The Defendant is prohibited from:

  1. using any device capable of accessing the internet unless:
    1. he has notified the police VISOR team within 3 days of the acquisition of any such device;
    2. it has the capacity to retain and display the history of internet use, and he does not delete such history;
    3. he makes the device available on request for inspection by a police officer, or police staff employee, and he allows such person to install risk management monitoring software if they so choose.

This prohibition shall not apply to a computer at his place of work, Job Centre Plus, Public Library, educational establishment or other such place, provided that in relation to his place of work, within 3 days of him commencing use of such a computer, he notifies the police VISOR team of this use.

  1. Interfering with or bypassing the normal running of any such computer monitoring software
  2. Using or activation any function of any software which prevents a computer or device from retaining and/or displaying the history of internet use, for example using ‘incognito’ mode or private browsing
  3. Using any ‘cloud’ or similar remote storage media capable of storing digital images (other than that which is intrinsic to the operation of the device) unless, within 3 days of the creation of an account for such storage, he notifies the police of that activity, and provides access to such storage on request for inspection by a police officer or police staff employee
  4. Possessing any device capable of storing digital images i.e. a USB stick or external hard drive unless he makes it available on request for inspection by a police officer;
  5. Installing any encryption or wiping software on any device other than that which is intrinsic to the operation of the device.
  6. Having any contact of any kind with any person he knows or believes to be under the age of 18, whether directly or indirectly via social media or skype or in any other way, other than:
    1. such as is inadvertent and not reasonably avoidable in the course of lawful daily life, or
    2. with the supervision of an adult approved in advance by social services, who has knowledge of his convictions.

Section 103C of the SOA 2003 outlines that the order may have effect for a fixed period of at least five years, or until further order. The Court may specify that some of the prohibitions have effect until further order and some for a fixed period or different periods for different prohibitions.

Section 103D outlines that a prohibition on foreign travel contained in a SHPO must be for a fixed period of not more than five years. The prohibition can be extended for a further period but must be for no more than five years each time.

Service

A written draft order should be served not less than two business days in advance of the hearing at which the order may be made – Rule 31.3(1) and (5) of the Criminal Procedure Rules 2020. The Court has emphasised the responsibility of prosecution counsel in this regard – R v Jackson [2012] EWCA Crim 2602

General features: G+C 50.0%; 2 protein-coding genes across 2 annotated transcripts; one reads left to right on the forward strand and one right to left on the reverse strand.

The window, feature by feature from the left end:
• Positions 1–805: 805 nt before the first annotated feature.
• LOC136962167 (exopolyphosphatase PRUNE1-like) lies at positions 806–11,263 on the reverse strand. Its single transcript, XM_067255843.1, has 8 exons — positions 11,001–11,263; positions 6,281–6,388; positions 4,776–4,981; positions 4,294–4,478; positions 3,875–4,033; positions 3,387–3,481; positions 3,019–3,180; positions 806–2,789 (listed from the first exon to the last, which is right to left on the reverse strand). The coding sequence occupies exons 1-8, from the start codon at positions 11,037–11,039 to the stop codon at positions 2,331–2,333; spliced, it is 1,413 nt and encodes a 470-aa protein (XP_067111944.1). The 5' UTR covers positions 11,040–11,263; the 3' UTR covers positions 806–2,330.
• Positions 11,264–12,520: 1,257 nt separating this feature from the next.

Breach and sentencing

Breach of a Sexual Harm Prevention Order is triable either way. The maximum penalty for conviction on indictment is imprisonment for a term not exceeding five years.

The Court in R v Beeden [2013] EWCA Crim 63 held that the defendant had to comply with the terms of the order until such time as it was varied. It was not mitigation in breach proceedings to argue that the term that was breached was later removed.

The Prosecutor’s role

The Prosecutor should ask the police to provide a draft SHPO which should then be checked and amended as necessary by the reviewing lawyer. In cases when a defendant is on bail, the prosecutor should request this during the pre-charge review. In cases when a defendant is in custody and charged on a threshold test basis, this should be requested as part of the first review.

The prosecutor should be in a position to make an application for relevant ancillary orders and to assist the court generally when sentencing. In particular, it is important that the prosecutor has regard to the protection of a particular victim or of the wider community.

If the court makes a SHPO in respect of an offender who is already subject to such an order the earlier order ceases to have effect (Section 103C(6)). Accordingly any terms from a pre-existing SHPO that are still relevant and appropriate will have to be included in the application for the new order or they will no longer apply.

Although there is no statutory requirement for a formal application by the prosecution when the Court deals with a defendant, the Court of Appeal has emphasised the need to prepare the draft SHPO and serve it on the Court and defence in advance of the hearing.

Prosecutors must, both at the charging stage and when preparing the PTPH form, clearly highlight that an offence may attract a SHPO in the event of conviction. They should identify that the offence is one to which either Schedule 3 or Schedule 5 applies.

Advocates must also, where appropriate, draw to the Court’s attention the power to make a SHPO on conviction for an offence to which Schedule 3 or Schedule 5 applies. Thereafter, they should assist the court, if required, to determine whether the offender presents a risk that requires the public to be protected and to suggest that an order is required. This may be by way of information about previous convictions or cautions, or by drawing attention to particular features of the case under consideration.

Equally, such considerations may form part of the wider assessment of "dangerousness" under the dangerous offender provisions of the Criminal Justice Act 2003. See Sentencing Dangerous Offenders, elsewhere in the Legal Guidance.

The advocate should also assist the court with suggested prohibitions for the SHPO, and have prepared (in conjunction with the police) a draft SHPO in advance of the sentencing hearing.

In R v Smith and Others the Court of Appeal considered whether the use of a SOPO was appropriate in conjunction with an indeterminate sentence and concluded: “the usual rule ought to be that an indeterminate sentence needs no SOPO”, the rationale of the Court being that it was wrong in principle to try and assess the risk at the sentencing stage as it would in all likelihood be different from that presenting itself on any eventual release.